Herzog Winery today produces roughly three million bottles. They produce wines ranging from $6 a bottle to over $200. The wine labels range from the entry level Baron Herzog, to Lineage, Variations, Special Reserve, Single Vineyard, up to the prestige Special Edition. The flagship is the rare Generation VIII, only produced in especially good vintages. The Herzog Winery also produces wines for the Weinstock brand, which are young and fruit forward. Then there is the genius Jeunesse label. These are semi sweet wines, in bottles that look like quality table wines made from varieties like Cabernet Sauvignon. Masterful and very successful. The wine intelligentsia will frown and shake their heads, but the success of Blue Nun and Moscato clearly shows there is a market for those who prefer something sweet. I am waiting for the Israeli winery with the smarts to do this and with the marketing talent to carry it off like Herzog.

The winery has invested in purchasing and developing vineyards in Clarksburg, Lake County, Napa Valley and Sonoma. Apart from these the winery has a number of long-term agreements with growers that crisscross the California appellation. The winery has a fleet of its own wine tanker trucks and uses its own tank farm at the Lange Twins facility in Lodi, usually for beginning the winemaking process for white wines closer to the vineyards. This type of midway station is no different to what a Napa Valley winery will be doing in reverse, if they are bring fruit from say, the Central Valley.

I met with Joe Hurliman. He is wiry, intense and focused, and slightly bent like a soon to be released spring. He wears an ear ring in each ear and will likely be wearing a Herzog Cellars cap and a leather jacket. He is an absolute wine geek and fitness fanatic. He just has to work out every day, wherever he is whatever the circumstances. He is totally absorbed in making the best wine he can at every price point, and loves the idea of having different terroirs to give wine lovers to taste different terroirs. His wine epiphany came on a visit to Robert Mondavi Winery in 1985. He changed direction, began making wine at home and buying any grape variety he had not tasted and has never really stopped since then. He used to get wound up pre the High Holy Days about what the enforced breaks would do to his precious wine, until Philip Herzog, David’s brother told him “Don’t worry, it will play out the way G-d wants”, which released him from taking it all on himself. He is both talented and experienced. For him it is personal. He regards the wines as his children.

Joseph Herzog is a big, young man, who is the youngest of the eighth generation of Herzogs. He is the son of Ernest, who was CEO before David Herzog and signed the bottle of the first wine in 1985. He is a New Yorker, but like his brother Morris who travelled to England to manage the family business there, he travelled to California. His other brother is winemaker of Kedem Winery and he spent a short time there, making wine and designing the tasting room. His epiphany wine was the Contour 1998, a blend of Chenin Blanc and Chardonnay. He is engaging and full of passion. It is amazing how he has adopted the winery, and how the winery has adopted him. I met him in his office with the large volcanic rock on the table from one of the new Lake County vineyards. He showed his boots in the car which are ready for frequent visits to the vineyards. We overstepped out time in the winery tank room, as he almost skipped from tank to tank, eagerly showing samples of wines in process. This is someone with pride and passion and no little knowledge. This gave me great pleasure because I always think of the Herzogs as commercial animals and they obviously chose the right person for the job. Wine has taught him patience and he has learnt there are no short cuts. If you meet him, just ask him what he thinks of Pinot Noir, and you will understand the passion. The winery is clearly in good hands.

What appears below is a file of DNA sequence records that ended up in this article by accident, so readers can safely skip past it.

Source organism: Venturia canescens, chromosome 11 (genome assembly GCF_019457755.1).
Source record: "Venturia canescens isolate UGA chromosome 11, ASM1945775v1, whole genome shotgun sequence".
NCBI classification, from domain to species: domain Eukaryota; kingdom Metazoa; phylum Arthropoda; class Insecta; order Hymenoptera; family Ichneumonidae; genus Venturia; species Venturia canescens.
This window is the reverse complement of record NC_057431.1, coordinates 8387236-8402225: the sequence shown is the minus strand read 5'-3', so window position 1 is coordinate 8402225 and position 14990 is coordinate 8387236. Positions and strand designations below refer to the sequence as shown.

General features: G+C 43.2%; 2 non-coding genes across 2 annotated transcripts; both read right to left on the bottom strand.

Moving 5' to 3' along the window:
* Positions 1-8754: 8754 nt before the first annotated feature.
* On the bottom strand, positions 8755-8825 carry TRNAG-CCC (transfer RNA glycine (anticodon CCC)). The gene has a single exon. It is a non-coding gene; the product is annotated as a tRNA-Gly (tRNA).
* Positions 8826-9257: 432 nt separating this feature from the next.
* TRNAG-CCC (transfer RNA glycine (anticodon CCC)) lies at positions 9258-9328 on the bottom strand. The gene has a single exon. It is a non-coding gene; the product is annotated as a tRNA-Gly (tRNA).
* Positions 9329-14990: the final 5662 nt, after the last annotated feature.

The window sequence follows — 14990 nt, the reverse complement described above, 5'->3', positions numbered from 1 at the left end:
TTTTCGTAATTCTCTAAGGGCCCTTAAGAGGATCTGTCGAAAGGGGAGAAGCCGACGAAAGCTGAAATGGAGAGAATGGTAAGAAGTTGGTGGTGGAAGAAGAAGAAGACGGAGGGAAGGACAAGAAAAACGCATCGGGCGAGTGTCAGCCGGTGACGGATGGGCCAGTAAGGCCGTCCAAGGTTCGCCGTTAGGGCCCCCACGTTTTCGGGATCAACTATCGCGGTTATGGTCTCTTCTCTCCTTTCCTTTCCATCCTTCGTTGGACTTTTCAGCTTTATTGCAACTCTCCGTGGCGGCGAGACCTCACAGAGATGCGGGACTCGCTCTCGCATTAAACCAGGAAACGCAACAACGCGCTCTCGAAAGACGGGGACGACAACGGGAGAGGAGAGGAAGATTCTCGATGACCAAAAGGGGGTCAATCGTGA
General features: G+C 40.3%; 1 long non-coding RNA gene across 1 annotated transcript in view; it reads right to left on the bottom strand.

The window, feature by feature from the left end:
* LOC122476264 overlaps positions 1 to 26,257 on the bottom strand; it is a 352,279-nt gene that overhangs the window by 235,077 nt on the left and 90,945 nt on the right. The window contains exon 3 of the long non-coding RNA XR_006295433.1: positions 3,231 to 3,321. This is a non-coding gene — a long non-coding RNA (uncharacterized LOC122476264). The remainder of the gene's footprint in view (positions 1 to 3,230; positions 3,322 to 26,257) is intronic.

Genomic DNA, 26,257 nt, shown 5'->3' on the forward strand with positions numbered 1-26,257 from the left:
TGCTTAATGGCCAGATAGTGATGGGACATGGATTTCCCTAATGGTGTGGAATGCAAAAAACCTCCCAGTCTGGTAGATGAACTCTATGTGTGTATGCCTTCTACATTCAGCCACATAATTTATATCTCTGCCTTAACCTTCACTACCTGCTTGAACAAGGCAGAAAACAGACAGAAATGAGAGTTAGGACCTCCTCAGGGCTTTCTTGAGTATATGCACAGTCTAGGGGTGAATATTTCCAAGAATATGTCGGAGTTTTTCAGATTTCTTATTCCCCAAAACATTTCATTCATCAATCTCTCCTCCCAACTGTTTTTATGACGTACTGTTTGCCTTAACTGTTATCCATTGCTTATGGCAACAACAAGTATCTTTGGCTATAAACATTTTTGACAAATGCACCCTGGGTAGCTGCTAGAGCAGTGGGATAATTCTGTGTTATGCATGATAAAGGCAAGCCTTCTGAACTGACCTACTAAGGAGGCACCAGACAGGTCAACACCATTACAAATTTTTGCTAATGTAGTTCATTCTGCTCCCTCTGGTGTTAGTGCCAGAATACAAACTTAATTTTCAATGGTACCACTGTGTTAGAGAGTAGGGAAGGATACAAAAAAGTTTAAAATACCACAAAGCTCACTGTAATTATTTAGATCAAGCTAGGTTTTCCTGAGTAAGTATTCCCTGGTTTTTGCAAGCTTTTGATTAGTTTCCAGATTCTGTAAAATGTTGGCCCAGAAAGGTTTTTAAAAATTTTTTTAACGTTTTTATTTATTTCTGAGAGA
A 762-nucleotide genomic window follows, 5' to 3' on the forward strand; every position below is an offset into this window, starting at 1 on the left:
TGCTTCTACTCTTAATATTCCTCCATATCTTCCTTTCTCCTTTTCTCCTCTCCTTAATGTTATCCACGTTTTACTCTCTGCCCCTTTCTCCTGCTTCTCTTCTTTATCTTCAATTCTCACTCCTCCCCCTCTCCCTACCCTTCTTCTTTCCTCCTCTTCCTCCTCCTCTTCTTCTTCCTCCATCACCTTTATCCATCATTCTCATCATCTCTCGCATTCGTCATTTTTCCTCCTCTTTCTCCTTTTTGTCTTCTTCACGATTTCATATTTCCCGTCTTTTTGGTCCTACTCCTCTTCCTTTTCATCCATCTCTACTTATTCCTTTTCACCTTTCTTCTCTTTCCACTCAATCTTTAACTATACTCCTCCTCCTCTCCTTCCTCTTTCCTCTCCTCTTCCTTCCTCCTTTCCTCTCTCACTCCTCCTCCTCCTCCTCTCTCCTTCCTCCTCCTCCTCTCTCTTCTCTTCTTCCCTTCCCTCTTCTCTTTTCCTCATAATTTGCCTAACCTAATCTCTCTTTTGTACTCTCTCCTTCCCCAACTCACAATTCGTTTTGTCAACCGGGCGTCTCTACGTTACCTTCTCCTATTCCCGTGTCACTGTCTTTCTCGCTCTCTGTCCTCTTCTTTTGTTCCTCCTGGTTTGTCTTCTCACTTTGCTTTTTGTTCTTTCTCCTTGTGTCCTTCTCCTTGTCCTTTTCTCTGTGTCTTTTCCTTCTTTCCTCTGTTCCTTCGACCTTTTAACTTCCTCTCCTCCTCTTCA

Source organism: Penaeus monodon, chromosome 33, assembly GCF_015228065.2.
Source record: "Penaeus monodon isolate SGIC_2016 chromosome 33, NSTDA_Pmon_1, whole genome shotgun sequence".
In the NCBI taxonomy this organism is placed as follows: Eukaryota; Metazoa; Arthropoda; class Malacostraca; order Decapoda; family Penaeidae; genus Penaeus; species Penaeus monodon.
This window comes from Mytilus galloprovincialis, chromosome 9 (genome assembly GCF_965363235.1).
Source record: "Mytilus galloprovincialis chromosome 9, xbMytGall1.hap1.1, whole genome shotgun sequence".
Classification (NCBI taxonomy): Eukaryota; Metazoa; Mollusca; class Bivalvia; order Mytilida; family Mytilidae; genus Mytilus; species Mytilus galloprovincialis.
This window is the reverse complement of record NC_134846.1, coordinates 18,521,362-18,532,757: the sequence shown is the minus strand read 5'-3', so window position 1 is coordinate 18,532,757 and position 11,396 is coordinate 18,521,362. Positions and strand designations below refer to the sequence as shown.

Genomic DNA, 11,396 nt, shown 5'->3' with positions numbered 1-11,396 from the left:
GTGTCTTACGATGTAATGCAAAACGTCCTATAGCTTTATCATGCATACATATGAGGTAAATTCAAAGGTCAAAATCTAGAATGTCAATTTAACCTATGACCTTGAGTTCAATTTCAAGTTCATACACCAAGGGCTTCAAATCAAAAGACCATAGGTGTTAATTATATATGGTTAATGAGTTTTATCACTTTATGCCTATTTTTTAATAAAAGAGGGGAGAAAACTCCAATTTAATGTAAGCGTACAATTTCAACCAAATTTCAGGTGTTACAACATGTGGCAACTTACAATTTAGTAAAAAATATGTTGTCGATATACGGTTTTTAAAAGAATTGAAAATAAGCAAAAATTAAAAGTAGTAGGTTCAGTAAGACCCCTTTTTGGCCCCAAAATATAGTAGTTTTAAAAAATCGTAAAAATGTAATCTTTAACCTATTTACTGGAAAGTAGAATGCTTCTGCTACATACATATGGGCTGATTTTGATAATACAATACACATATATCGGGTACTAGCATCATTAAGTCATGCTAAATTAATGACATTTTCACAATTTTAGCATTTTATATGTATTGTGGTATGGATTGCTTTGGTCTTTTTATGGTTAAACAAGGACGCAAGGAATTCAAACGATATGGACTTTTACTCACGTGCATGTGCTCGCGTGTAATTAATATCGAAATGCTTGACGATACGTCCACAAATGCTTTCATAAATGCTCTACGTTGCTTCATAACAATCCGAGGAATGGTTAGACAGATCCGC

Today there is a winemaking team of three. Joe Hurliman is Head Winemaker and he has two assistants, Barry Henderson and Alicia Wilbur. The visitors center was full when I was there. Most of the visitors were not Jewish, but locals or people travelling on the Ventura County wine route. The jewel in the crown is the Tierra Sur Restaurant, which is one of the finest kosher restaurants in America. The paradox was that when I was there, the restaurant was full. There was not a kippa or yarmulke in site. The diners were locals who also consider it the finest restaurant within a fifty  mile radius. They all know it is kosher…but that does not bother them because the food is so good.

I particularly liked the fact they offered some really expensive fine wines by the glass with use of Coravin.

When I was there, I tasted some special wines. One was a sublime Eagles landing Pinot Noir 2007. This is a label exclusive for their customer club. The Herzog To Kalon Vineyard Cabernet Sauvignon 2006 was tight, focused, with layers of complexity and its best days still to come. However, the wine that stole the show was the Herzog Special Reserve, Alexander Valley 1997. It was elegant, flavorful yet beautifully defined. A twenty two year old wine showing beautifully! Only after I tasted it, was I told it was Mevushal. That made me think! As for the regular wines I am a great fan of the Baron Herzog Zinfandel and Chenin Blanc, the Lineage Cabernet Sauvignon and the newish Special Reserve Albarino.

Herzog Wine Cellars, founded over thirty years ago, is a genuinely impressive winery producing quality wines at every price point. It is a symbol of the kosher wine world and the jewel in the crown of the Royal Wine Kedem empire. There are other quality kosher wineries in California, but none with the reach and influence of the Herzog Winery. The Herzog family, which has its roots in Slovakia, built a wine empire in New York and New Jersey, are now firmly entrenched as wine growers and winemakers in California.

Adam Montefiore has advanced Israeli wine for over thirty years and he has been referred to as the ambassador of Israeli wines.
He is the wine writer for the Jerusalem Post.
www.adammontefiore.com